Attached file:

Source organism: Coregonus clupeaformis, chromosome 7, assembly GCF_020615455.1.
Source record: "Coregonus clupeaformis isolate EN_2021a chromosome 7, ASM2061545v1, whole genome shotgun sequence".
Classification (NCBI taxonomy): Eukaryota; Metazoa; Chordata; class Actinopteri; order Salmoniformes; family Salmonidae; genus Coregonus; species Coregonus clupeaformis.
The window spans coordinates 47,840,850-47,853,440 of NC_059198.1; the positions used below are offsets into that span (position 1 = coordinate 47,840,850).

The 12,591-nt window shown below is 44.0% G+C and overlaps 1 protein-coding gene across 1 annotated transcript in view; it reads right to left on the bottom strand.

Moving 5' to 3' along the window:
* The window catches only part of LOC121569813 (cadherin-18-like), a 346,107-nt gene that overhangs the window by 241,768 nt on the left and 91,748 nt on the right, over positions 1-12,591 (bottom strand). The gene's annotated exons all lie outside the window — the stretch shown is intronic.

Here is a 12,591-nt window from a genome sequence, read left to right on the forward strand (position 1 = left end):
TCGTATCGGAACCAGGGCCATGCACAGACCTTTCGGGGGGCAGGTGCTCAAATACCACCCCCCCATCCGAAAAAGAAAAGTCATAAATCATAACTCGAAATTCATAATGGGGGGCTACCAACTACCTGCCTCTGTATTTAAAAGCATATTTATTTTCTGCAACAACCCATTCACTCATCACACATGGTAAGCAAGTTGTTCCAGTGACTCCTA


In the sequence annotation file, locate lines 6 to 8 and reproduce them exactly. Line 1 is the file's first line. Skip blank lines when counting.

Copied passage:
Moving 5' to 3' along the window:
* The window catches only part of LOC121569813 (cadherin-18-like), a 346,107-nt gene that overhangs the window by 241,768 nt on the left and 91,748 nt on the right, over positions 1-12,591 (bottom strand). The gene's annotated exons all lie outside the window — the stretch shown is intronic.

Here is a 12,591-nt window from a genome sequence, read left to right on the forward strand (position 1 = left end):